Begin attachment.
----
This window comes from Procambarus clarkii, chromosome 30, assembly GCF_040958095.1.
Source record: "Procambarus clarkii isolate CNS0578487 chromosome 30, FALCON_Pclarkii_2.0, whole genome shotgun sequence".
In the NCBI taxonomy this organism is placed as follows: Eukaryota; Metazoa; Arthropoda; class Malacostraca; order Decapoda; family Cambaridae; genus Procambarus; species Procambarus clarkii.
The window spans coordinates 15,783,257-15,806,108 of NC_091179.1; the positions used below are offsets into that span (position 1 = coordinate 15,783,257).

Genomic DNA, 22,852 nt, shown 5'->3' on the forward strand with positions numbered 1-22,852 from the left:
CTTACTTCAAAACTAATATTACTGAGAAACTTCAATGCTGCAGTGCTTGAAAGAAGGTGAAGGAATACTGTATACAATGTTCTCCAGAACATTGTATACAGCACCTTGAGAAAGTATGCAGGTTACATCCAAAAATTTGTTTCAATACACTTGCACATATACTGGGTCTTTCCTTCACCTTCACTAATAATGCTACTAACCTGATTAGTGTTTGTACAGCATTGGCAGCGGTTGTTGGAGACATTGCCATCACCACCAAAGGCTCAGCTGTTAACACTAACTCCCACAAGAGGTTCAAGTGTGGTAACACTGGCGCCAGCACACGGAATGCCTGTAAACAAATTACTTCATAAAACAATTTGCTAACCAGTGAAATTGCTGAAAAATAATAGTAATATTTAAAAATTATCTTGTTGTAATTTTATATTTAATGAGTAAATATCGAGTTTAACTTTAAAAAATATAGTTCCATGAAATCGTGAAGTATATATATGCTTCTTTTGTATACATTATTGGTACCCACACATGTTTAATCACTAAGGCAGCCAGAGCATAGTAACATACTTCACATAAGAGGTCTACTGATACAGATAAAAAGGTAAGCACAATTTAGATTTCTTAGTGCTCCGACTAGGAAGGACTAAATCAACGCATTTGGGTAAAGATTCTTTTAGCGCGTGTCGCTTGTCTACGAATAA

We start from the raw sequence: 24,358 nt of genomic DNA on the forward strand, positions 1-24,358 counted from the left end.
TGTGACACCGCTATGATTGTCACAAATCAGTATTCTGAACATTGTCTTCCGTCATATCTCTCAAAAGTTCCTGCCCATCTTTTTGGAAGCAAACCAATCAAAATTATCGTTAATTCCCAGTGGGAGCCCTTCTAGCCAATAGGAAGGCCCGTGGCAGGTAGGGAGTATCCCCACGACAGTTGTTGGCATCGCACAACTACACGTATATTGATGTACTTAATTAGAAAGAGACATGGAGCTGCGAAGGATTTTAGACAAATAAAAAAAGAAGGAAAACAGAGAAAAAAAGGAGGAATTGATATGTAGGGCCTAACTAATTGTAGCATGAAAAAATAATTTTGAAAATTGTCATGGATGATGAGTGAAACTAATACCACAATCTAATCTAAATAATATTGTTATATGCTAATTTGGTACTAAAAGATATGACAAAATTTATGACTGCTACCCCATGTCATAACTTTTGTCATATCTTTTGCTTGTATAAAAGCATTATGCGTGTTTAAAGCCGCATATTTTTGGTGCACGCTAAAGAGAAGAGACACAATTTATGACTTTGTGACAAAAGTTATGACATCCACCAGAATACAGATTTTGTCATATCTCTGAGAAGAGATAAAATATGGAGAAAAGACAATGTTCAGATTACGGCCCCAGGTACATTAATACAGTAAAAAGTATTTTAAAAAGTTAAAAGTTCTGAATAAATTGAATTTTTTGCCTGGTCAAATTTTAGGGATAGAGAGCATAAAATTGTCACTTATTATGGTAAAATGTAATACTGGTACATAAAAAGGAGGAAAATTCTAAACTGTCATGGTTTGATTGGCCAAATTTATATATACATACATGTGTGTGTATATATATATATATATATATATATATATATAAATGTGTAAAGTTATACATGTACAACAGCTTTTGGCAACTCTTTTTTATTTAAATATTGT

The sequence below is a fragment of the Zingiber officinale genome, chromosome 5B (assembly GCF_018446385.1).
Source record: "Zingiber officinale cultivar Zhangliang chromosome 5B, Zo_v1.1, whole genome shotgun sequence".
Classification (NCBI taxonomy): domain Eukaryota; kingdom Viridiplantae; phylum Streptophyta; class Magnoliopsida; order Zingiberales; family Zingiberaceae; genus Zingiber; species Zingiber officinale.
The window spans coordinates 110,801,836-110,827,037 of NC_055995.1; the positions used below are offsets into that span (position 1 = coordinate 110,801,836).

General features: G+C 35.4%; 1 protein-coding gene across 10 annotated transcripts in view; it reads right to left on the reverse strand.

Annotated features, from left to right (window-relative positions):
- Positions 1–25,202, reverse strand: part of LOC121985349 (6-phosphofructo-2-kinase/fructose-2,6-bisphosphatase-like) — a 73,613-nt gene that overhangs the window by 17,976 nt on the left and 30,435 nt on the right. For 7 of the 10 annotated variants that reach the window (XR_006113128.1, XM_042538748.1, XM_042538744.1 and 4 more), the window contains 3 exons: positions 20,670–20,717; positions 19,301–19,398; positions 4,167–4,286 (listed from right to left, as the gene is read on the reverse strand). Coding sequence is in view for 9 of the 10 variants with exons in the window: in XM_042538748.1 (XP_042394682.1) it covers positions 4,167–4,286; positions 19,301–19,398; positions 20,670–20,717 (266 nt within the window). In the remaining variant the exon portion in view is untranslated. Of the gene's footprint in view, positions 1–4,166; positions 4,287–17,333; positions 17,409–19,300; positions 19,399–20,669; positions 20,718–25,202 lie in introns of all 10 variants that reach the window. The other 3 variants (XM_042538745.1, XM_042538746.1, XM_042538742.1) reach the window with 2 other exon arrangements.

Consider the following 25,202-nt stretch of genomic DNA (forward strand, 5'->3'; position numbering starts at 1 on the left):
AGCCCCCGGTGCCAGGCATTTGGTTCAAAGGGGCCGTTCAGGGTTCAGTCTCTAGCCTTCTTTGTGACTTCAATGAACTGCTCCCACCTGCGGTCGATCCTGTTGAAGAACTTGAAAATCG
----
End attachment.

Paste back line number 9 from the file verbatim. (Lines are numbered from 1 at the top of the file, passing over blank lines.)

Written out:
The sequence below is a fragment of the Zingiber officinale genome, chromosome 5B (assembly GCF_018446385.1).